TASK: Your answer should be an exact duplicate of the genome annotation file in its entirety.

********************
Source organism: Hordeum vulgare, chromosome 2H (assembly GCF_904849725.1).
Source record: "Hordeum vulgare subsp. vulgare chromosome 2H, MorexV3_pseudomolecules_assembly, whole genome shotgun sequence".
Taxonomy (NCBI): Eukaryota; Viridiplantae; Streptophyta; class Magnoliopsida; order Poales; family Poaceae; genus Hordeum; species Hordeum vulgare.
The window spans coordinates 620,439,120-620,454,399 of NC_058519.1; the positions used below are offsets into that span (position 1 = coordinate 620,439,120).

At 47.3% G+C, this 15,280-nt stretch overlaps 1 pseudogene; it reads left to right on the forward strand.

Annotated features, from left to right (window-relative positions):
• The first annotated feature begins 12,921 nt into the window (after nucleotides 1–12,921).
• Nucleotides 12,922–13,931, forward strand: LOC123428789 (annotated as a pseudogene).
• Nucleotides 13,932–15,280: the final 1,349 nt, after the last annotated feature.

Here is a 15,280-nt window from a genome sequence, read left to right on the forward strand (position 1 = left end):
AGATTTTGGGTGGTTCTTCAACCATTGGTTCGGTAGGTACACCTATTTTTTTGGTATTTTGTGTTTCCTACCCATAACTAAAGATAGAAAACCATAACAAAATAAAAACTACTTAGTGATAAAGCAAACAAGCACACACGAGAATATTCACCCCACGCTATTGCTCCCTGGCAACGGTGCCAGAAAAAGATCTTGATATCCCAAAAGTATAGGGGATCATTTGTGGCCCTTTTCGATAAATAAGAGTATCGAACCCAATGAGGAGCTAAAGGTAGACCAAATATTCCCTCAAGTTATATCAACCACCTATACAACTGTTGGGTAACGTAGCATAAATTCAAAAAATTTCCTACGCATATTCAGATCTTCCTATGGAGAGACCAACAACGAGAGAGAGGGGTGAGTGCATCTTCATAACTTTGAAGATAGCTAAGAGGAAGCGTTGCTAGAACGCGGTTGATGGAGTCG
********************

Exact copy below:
Source organism: Hordeum vulgare, chromosome 2H (assembly GCF_904849725.1).
Source record: "Hordeum vulgare subsp. vulgare chromosome 2H, MorexV3_pseudomolecules_assembly, whole genome shotgun sequence".
Taxonomy (NCBI): Eukaryota; Viridiplantae; Streptophyta; class Magnoliopsida; order Poales; family Poaceae; genus Hordeum; species Hordeum vulgare.
The window spans coordinates 620,439,120-620,454,399 of NC_058519.1; the positions used below are offsets into that span (position 1 = coordinate 620,439,120).

At 47.3% G+C, this 15,280-nt stretch overlaps 1 pseudogene; it reads left to right on the forward strand.

Annotated features, from left to right (window-relative positions):
• The first annotated feature begins 12,921 nt into the window (after nucleotides 1–12,921).
• Nucleotides 12,922–13,931, forward strand: LOC123428789 (annotated as a pseudogene).
• Nucleotides 13,932–15,280: the final 1,349 nt, after the last annotated feature.

Here is a 15,280-nt window from a genome sequence, read left to right on the forward strand (position 1 = left end):
AGATTTTGGGTGGTTCTTCAACCATTGGTTCGGTAGGTACACCTATTTTTTTGGTATTTTGTGTTTCCTACCCATAACTAAAGATAGAAAACCATAACAAAATAAAAACTACTTAGTGATAAAGCAAACAAGCACACACGAGAATATTCACCCCACGCTATTGCTCCCTGGCAACGGTGCCAGAAAAAGATCTTGATATCCCAAAAGTATAGGGGATCATTTGTGGCCCTTTTCGATAAATAAGAGTATCGAACCCAATGAGGAGCTAAAGGTAGACCAAATATTCCCTCAAGTTATATCAACCACCTATACAACTGTTGGGTAACGTAGCATAAATTCAAAAAATTTCCTACGCATATTCAGATCTTCCTATGGAGAGACCAACAACGAGAGAGAGGGGTGAGTGCATCTTCATAACTTTGAAGATAGCTAAGAGGAAGCGTTGCTAGAACGCGGTTGATGGAGTCG